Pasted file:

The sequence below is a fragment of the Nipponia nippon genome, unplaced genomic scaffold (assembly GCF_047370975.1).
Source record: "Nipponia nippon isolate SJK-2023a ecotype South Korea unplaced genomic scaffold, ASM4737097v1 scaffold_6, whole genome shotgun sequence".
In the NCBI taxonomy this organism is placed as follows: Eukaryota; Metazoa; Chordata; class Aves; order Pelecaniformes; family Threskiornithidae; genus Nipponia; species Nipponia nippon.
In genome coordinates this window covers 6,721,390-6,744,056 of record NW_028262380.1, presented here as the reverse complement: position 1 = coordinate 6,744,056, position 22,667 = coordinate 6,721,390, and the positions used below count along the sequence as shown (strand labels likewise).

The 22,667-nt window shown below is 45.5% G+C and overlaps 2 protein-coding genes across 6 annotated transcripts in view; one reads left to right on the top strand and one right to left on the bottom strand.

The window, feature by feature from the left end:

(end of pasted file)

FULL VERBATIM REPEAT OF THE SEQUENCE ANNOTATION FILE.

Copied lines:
The sequence below is a fragment of the Nipponia nippon genome, unplaced genomic scaffold (assembly GCF_047370975.1).
Source record: "Nipponia nippon isolate SJK-2023a ecotype South Korea unplaced genomic scaffold, ASM4737097v1 scaffold_6, whole genome shotgun sequence".
In the NCBI taxonomy this organism is placed as follows: Eukaryota; Metazoa; Chordata; class Aves; order Pelecaniformes; family Threskiornithidae; genus Nipponia; species Nipponia nippon.
In genome coordinates this window covers 6,721,390-6,744,056 of record NW_028262380.1, presented here as the reverse complement: position 1 = coordinate 6,744,056, position 22,667 = coordinate 6,721,390, and the positions used below count along the sequence as shown (strand labels likewise).

The 22,667-nt window shown below is 45.5% G+C and overlaps 2 protein-coding genes across 6 annotated transcripts in view; one reads left to right on the top strand and one right to left on the bottom strand.

The window, feature by feature from the left end: